UK changes its human rights laws to enforce “common sense”

This content was published on 14 December 2021 – 14:28

LONDON, Dec 14 (EFE) – Britain’s conservative Justice Secretary Dominic Raab on Tuesday proposed controversial reforms of Britain’s Human Rights Law to enforce “common sense” and prevent “abuse”. “foreign criminals trying to avoid their deportation”.

In an appearance in the House of Commons, Raab announced the opening of a three-month consultation period, after which a new “Bill of Rights” would be presented to Parliament, which would replace the current text – which incorporates the law. Convention on Human Rights (ECHR) -.

The Minister assured that legislative reforms, criticized by organizations such as Amnesty International (AI), considered the UK to continue to be one of the 47 signatory countries to the ECHR, sponsored in 1950 by the Council of Europe, an agency outside the European Union.

But, he pointed out, British courts would no longer have to take into account the jurisprudence of the European Court of Human Rights in Strasbourg (France), which oversees the application of the convention, and the British Supreme Court would be the maximum guarantor. in this country (something that, in practice, is already happening).

Raab stated that the new bill “would strengthen freedom of expression” by replacing certain “European-style” privacy laws and would “more clearly” delineate the differences between the judiciary and the legislature, allegedly by limiting Strasbourg’s influence.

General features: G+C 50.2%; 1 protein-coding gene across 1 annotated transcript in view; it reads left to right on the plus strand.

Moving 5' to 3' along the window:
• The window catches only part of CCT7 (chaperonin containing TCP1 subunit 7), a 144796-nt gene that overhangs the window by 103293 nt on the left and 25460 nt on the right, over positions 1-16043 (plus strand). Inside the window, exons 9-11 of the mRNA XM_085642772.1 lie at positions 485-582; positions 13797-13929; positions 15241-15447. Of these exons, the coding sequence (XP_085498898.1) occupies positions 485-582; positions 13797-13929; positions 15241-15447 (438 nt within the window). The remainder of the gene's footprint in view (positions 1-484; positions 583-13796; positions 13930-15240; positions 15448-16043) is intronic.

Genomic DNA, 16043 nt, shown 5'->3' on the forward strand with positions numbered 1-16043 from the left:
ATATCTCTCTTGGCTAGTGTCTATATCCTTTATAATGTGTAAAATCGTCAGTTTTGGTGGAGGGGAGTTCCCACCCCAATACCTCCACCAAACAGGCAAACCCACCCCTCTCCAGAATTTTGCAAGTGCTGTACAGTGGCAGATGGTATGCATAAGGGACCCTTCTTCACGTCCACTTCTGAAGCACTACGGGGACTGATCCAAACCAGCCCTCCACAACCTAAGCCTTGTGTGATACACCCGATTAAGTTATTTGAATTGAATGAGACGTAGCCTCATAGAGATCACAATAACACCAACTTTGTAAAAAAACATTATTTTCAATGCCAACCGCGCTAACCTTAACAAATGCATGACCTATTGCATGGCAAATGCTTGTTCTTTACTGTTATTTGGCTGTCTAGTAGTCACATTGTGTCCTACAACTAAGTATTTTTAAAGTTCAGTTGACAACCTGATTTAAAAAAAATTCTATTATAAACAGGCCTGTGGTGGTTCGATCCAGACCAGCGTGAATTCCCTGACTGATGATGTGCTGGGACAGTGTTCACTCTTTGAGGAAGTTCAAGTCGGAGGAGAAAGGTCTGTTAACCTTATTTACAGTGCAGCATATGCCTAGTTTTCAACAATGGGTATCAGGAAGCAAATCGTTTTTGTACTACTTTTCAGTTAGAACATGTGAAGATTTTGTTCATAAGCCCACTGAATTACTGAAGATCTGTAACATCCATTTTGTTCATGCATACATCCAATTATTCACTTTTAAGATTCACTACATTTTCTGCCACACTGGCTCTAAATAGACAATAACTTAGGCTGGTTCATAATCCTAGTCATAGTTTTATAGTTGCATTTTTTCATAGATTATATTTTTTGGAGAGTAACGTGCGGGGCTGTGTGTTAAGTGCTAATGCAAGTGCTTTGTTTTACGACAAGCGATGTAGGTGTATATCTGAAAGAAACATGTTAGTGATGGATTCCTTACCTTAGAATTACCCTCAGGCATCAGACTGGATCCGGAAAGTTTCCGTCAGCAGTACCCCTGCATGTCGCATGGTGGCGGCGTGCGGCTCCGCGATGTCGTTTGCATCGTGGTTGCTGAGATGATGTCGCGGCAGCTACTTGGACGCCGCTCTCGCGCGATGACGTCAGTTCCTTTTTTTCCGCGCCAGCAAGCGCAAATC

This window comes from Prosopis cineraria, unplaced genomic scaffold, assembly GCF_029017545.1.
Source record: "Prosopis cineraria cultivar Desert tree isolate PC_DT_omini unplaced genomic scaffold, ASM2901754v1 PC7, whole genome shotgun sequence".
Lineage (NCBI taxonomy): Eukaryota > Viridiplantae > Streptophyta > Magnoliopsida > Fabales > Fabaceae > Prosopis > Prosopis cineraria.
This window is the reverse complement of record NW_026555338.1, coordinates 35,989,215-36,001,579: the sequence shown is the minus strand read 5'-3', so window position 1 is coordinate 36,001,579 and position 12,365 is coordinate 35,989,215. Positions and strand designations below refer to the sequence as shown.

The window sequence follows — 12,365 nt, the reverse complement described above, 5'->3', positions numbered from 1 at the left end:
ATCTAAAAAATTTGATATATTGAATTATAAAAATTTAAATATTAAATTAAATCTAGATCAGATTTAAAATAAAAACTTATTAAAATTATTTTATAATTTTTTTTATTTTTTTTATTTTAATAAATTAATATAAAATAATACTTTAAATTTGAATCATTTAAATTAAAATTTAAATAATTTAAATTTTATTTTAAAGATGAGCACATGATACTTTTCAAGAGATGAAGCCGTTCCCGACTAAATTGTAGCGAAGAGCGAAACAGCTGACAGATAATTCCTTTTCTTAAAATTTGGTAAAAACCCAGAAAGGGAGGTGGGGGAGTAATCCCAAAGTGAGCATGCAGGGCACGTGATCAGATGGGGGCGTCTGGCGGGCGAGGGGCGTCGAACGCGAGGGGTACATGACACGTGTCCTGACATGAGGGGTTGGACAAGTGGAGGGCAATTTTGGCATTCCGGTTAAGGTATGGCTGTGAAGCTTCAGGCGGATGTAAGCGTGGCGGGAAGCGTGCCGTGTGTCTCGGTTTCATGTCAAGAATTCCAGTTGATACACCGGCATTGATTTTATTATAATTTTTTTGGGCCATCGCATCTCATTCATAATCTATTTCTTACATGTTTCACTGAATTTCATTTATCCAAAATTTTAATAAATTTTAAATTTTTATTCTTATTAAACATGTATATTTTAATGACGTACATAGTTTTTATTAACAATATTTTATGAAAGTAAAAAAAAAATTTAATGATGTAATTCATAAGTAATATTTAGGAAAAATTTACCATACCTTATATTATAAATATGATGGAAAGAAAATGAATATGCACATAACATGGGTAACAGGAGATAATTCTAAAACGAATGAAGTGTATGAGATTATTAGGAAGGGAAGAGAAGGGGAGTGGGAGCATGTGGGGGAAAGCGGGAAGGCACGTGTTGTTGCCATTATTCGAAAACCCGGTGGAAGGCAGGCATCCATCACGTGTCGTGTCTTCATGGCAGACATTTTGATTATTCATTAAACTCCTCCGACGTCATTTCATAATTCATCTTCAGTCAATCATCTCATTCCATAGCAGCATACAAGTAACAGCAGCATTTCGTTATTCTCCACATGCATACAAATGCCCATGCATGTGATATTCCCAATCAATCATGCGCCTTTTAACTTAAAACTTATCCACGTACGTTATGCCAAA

It would also introduce the need to obtain prior judicial “permission” in which the plaintiff must demonstrate that he has suffered “significant harm” before claiming compensation for the violation of his rights, and courts must assess public interest and conduct. plaintiffs when deciding on possible compensation, he said.

In his intervention before the deputies, Raab cited the alleged abuses, the fact that around 70% of the human rights cases won in court (he did not give an absolute figure) were from foreign criminals which they used article 8 -right to family life- to appeal. on deportation order.

The Government’s proposals respond to repeated requests from the far-right sector of the Conservative Party, which considers that the current Human Rights Act places European legislation above national legislation.

In response to the plan, Stephanie Boyce of the Law Society – which represents lawyers in England and Wales – pointed out that judges could now ignore Strasbourg’s jurisprudence “if there is a legal reason to do so” and argued that the majority of the new proposed competencies “already existed”.

“Any reform of these delicate and carefully designed legal instruments must be evidence-based and not driven by political rhetoric,” he ordered.

Martha Spurrier, of the human rights NGO Liberty, said the plan was “an attempt by the Executive to seize more power”, while Amnesty International warned that Britain would align itself with “authoritarian regimes” if it continued to try to impose itself. on the court’s decision “you do not like”. EFE

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